By Linda Bonvie
Despite the rush to vaccinate every single person in the U.S. of age five and older with one of the Covid-19 shots, little effort has been made to revamp what a vaccine litigation expert calls a “terrible program” established in 2005 that provides sweeping liability protection from pandemic vaccine and treatment injuries.
Dubbed the Countermeasures Injury Compensation Program (CICP), this secretive, poorly designed federal program is now sitting on 3,158 claims over adverse reactions to Covid-related treatments, including heart and kidney damage, neurological problems, blood clots, and death. As of October 1, none have been compensated, with three being rejected and only one claim “determined eligible” for possibly limited recompense.
That, however, was pretty much what experts believed would be the case with Countermeasures. As I reported last December, the program is difficult to navigate, has extremely limited compensation available, and mostly denies all the claims it receives. Professor of Law Emeritus at George Washington University Law School, Peter Meyers, told me it’s “great” for drugmakers, but horrible for anyone seeking compensation for a COVID-19 vaccine injury – a secretive “black hole.”
The hope was that Countermeasures would somehow merge with the comprehensive and well-funded National Vaccine Injury Compensation Program, or VICP, established in 1986. Only “covered vaccines” are eligible under the VICP, which has paid out more than $4 billion in vaccine-injury claims over the past thirty-five years. To become a “covered” vaccine in the VICP a shot must be recommended for “routine” administration to kids or pregnant women (such as the flu vaccine and other childhood vaccinations) and have an excise tax applied to its sale.
‘No one knows’
I spoke with Renee Gentry, law professor and director of The Vaccine Injury Litigation Clinic out of George Washington University Law School, about the likelihood of the VICP handling Covid claims. She told me “At this point no one knows.”
To be included in the VICP, a tax must be levied on the shot, which is what funds the program. But as Gentry told me “How do you attach an excise tax to a vaccine that has never been purchased by a private entity? I’m not sure they know yet how to do it.”
As it stands now, for a shot to be added to the VICP, numerous hurdles have to be cleared, which could take up to two years to accomplish. For those suffering from a Covid shot or treatment injury, that poses a major problem as they have only one year from the vaccine or treatment to submit a claim. And once entered into the CICP, they won’t know if their application could be moved should the VICP start accepting Covid-related injuries.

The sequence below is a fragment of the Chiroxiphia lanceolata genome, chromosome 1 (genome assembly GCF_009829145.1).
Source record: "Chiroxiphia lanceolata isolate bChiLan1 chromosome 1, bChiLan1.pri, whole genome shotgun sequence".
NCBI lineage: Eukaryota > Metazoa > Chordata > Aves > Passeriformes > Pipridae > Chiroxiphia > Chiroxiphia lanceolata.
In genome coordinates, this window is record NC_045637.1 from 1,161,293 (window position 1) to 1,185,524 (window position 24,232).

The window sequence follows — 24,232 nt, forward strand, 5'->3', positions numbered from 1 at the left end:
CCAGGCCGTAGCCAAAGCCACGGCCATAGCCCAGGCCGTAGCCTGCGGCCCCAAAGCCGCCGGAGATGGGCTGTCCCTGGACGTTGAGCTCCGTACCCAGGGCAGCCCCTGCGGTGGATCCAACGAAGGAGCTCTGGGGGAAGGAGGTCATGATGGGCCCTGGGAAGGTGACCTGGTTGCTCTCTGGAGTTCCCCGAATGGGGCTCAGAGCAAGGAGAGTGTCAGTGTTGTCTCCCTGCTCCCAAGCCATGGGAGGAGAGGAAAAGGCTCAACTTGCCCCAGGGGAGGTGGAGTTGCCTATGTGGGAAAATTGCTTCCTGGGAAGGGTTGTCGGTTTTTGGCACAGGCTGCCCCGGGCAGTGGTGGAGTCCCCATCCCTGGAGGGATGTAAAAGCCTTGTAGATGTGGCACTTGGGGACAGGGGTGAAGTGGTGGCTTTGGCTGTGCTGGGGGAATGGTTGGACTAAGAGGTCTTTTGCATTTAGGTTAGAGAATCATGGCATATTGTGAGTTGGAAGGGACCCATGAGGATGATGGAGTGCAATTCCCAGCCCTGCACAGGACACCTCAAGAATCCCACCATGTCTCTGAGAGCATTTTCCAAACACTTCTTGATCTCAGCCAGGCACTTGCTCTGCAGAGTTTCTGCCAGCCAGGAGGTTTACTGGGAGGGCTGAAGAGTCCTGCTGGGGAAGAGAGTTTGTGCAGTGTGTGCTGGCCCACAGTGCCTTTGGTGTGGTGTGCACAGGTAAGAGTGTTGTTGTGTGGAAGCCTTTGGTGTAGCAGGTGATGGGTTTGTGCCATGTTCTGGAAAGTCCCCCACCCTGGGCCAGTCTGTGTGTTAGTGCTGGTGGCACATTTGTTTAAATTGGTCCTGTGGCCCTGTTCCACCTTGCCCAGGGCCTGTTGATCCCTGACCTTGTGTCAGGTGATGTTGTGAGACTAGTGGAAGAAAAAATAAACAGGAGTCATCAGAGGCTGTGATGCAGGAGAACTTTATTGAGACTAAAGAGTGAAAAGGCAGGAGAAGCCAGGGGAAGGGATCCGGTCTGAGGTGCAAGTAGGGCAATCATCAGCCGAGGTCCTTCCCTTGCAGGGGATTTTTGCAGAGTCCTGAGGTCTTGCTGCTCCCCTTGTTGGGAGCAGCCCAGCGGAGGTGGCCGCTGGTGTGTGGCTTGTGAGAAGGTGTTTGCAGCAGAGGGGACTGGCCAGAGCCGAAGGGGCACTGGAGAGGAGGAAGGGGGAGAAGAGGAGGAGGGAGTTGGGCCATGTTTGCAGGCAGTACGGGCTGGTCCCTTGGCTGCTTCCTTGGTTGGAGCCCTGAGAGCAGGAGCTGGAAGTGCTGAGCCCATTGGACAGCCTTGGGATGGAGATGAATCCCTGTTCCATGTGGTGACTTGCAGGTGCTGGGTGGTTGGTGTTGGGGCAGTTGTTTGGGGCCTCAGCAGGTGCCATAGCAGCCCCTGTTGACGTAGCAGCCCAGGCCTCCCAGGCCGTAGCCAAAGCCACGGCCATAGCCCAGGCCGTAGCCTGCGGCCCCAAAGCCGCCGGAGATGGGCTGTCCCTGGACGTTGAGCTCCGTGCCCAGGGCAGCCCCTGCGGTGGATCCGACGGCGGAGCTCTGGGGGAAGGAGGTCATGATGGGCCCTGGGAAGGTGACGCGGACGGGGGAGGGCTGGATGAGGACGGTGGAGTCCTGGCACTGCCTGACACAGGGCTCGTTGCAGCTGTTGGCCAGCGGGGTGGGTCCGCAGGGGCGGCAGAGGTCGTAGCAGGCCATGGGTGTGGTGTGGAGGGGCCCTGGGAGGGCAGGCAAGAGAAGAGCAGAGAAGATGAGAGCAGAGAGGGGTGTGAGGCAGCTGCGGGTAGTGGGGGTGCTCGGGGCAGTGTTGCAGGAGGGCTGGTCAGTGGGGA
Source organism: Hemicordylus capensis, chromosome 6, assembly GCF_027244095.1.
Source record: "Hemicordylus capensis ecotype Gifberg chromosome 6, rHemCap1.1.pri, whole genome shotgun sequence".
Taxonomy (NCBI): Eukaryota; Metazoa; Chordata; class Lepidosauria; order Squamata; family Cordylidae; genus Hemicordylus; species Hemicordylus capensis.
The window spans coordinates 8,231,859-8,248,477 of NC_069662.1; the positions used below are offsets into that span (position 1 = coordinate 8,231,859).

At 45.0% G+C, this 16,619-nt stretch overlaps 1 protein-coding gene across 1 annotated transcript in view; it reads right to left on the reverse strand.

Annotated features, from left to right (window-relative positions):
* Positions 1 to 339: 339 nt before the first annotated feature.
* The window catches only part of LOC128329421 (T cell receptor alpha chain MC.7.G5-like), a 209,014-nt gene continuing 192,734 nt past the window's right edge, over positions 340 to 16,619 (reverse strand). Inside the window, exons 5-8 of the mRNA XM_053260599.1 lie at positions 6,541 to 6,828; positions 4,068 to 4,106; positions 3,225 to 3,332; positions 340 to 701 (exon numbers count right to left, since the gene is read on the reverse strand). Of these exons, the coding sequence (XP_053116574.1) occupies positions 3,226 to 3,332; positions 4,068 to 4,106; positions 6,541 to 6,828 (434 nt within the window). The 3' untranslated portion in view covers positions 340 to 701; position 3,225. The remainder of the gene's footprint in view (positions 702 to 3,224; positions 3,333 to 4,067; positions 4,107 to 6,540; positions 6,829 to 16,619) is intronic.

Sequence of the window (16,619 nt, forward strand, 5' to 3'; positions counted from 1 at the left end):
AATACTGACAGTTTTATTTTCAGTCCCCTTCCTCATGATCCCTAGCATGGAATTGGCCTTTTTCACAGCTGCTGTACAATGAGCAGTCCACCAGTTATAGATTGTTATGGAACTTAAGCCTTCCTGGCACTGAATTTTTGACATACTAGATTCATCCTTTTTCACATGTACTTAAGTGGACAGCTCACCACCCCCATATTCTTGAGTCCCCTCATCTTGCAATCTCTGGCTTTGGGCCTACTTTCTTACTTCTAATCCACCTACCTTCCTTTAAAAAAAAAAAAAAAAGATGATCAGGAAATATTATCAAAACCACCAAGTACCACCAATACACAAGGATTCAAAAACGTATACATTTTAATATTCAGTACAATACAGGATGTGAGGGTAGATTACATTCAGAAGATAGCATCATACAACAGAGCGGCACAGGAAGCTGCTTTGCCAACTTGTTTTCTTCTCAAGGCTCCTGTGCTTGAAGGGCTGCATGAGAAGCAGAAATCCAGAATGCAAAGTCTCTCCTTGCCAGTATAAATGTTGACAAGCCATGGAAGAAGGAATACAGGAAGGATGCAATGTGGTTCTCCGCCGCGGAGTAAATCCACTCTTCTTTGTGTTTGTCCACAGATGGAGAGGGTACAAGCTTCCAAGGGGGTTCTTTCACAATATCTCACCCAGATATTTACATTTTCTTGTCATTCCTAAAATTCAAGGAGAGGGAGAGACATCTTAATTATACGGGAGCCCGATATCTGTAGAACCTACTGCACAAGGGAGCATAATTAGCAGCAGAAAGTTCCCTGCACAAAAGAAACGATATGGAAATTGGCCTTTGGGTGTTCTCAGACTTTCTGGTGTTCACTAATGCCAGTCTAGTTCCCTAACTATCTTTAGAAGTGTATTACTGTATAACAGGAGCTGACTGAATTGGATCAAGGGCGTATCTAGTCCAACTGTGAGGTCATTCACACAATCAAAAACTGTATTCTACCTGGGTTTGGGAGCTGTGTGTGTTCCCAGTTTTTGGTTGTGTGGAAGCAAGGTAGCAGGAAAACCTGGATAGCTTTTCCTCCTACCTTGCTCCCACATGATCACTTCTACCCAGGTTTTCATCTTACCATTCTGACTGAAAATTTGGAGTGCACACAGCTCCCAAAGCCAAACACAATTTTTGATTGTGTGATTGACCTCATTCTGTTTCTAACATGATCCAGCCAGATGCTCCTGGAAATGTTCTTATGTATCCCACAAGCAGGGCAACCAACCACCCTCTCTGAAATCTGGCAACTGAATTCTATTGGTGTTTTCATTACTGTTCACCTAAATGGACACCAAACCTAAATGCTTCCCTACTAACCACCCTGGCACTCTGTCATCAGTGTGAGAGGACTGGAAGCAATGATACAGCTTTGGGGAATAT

Currently, there’s no guessing if any claims can or will be transferred. “We’re certainly pushing for that. Right now, we’re rapidly approaching the statute of limitations in the CICP for the earliest vaccine recipients,” Gentry said. “People are going to have to file (with the CICP) to preserve whatever meager rights they have…” she added.
Another point of either optimism or confusion are two bills introduced this summer currently sitting in the House Committee on Energy and Commerce, both referred to the Subcommittee on Health. One, the Vaccine Injury Compensation Modernization Act (HR3655), introduced by Rep. Lloyd Doggett (D-TX) could pave the way for moving Covid claims to the VICP by slimming down the time to add a new vaccine to six months. The bill also adds other updates to the VICP, a program that hasn’t been renovated in over three decades, such as raising the cap on pain and suffering and increasing the death benefits from $250,000 to $600,000. The other bill, HR 3656 would automate the adding of the needed excise tax for a vaccine to be covered by the VICP.
Into the quicksand
While to the casual observer the difference between the two federal compensation programs, the VICP and the CICP, might be nothing more than a letter in their acronyms, for the vaccine-injured there are significant differences between the two.
For example, while Countermeasures provides for lost income, there are caps on the amount, whereas the VICP provides full payment for documented lost wages. Other major differences include limits in Countermeasures for paying medical expenses, zero compensation for therapy treatments, pain and suffering, doctors and other experts to testify on your behalf, or legal representation – all available under the VICP. Countermeasures also prohibits judicial review (going before a judge) for denied claims, which never make it out of the Department of Health and Human Services, unlike the VICP in which some vaccine injury appeals have been taken to the Supreme Court.
And while it may seem as if the CICP already has loads of claims, in reality that’s likely just the tip of the iceberg. Historically, only a fraction of injuries and deaths resulting from a vaccine are ever reported to the FDA. And of those, an even smaller number result in the filing of claims.
Considering the hidden nature of Countermeasures, it’s quite remarkable that many have been able to navigate it to the point of filing. Whether anyone ends up being compensated is another question.
“Of the 3649 claims filed in the history of the CICP, only 40 were found eligible for compensation and only 29 were compensated,” (all prior to Covid-19) noted Gentry, adding, “It’s a terrible program.”